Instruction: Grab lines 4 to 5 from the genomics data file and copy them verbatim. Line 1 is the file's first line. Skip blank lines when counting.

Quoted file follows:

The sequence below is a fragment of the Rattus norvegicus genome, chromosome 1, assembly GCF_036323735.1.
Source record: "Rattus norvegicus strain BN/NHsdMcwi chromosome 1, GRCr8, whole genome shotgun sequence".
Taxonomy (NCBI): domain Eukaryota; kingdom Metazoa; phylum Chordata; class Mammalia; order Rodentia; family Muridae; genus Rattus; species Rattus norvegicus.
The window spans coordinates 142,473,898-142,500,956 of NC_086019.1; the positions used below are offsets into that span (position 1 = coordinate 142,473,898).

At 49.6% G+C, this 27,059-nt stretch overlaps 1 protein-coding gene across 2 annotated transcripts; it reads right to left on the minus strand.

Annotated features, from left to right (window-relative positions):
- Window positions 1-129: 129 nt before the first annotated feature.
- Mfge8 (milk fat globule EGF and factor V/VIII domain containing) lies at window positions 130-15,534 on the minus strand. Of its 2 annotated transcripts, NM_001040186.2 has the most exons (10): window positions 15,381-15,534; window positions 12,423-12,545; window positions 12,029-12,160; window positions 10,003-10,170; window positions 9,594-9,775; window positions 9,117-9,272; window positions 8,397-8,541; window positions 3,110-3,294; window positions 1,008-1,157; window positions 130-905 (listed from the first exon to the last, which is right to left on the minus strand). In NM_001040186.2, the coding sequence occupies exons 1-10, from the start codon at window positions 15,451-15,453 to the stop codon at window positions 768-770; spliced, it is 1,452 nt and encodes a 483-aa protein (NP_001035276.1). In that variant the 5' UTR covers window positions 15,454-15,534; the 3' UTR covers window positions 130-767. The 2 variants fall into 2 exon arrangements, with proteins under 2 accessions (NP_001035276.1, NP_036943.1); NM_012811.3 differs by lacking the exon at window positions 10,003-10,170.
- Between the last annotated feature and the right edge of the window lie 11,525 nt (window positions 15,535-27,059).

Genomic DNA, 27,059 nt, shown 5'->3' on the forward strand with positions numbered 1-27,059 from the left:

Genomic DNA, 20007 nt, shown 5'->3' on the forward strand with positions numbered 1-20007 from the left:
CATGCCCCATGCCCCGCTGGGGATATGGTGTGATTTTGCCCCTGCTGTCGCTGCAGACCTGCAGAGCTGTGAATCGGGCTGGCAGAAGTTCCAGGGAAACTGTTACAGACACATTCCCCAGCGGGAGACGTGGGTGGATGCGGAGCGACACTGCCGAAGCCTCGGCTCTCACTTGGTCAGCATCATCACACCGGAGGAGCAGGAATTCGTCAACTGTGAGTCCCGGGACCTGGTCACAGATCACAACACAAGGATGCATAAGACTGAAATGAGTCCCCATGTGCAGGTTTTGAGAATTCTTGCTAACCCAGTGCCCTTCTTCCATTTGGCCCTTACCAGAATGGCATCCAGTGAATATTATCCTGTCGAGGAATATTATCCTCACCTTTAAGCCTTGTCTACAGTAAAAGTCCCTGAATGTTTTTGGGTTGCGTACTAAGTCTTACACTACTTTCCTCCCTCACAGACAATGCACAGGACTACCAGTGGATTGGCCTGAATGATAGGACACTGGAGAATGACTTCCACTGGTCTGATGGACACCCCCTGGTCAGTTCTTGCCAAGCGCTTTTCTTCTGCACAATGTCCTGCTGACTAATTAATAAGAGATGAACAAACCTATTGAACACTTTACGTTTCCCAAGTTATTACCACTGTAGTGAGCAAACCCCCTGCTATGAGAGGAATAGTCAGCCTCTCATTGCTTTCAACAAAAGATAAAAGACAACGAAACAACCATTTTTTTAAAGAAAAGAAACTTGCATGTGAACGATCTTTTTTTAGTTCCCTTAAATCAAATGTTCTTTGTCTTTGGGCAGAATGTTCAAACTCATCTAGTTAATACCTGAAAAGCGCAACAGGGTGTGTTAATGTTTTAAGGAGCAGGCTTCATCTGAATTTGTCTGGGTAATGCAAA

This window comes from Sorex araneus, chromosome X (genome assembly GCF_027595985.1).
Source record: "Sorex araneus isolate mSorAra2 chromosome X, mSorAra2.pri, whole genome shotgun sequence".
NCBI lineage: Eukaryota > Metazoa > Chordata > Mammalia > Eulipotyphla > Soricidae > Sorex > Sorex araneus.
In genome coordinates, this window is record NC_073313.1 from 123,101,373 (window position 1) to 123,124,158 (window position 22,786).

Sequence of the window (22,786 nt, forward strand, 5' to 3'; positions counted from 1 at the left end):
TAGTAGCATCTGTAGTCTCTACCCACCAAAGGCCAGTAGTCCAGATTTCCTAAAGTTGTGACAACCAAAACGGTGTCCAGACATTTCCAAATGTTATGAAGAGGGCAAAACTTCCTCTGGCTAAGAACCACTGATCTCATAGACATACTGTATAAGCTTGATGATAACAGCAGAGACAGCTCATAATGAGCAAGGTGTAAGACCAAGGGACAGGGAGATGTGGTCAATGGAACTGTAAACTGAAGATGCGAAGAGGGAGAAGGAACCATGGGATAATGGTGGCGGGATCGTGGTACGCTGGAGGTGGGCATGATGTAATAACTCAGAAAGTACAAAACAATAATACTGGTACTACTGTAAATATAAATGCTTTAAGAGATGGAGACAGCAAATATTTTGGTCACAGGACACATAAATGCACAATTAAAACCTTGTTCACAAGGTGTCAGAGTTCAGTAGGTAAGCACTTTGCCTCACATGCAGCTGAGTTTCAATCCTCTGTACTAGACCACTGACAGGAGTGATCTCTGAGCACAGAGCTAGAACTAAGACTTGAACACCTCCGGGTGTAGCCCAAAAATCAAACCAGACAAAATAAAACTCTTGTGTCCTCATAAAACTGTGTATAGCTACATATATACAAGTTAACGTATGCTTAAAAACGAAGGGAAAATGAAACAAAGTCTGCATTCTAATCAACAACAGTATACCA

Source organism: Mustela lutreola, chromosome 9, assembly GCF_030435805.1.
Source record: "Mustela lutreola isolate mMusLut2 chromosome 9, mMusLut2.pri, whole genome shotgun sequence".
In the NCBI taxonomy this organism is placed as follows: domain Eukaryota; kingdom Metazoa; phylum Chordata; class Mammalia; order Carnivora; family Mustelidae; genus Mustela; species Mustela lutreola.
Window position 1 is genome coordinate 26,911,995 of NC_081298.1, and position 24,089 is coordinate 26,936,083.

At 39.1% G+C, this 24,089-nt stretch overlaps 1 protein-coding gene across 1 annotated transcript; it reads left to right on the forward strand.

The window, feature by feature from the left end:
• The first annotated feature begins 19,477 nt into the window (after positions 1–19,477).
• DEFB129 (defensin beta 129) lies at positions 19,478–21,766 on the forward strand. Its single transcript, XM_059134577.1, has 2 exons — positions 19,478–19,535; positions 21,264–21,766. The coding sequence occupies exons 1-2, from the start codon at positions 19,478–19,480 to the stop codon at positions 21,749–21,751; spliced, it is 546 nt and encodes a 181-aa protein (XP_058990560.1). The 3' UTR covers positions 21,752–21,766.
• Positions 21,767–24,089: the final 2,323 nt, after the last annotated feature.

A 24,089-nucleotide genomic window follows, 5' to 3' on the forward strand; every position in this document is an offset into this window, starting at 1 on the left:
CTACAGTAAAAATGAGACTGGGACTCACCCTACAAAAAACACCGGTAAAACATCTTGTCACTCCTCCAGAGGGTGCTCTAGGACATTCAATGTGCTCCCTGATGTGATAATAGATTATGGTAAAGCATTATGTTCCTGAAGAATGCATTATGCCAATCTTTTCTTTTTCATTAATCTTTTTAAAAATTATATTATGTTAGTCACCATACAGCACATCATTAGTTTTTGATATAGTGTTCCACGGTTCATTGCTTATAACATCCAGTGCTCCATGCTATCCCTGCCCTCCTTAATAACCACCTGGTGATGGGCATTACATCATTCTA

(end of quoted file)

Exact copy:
The window spans coordinates 142,473,898-142,500,956 of NC_086019.1; the positions used below are offsets into that span (position 1 = coordinate 142,473,898).

At 49.6% G+C, this 27,059-nt stretch overlaps 1 protein-coding gene across 2 annotated transcripts; it reads right to left on the minus strand.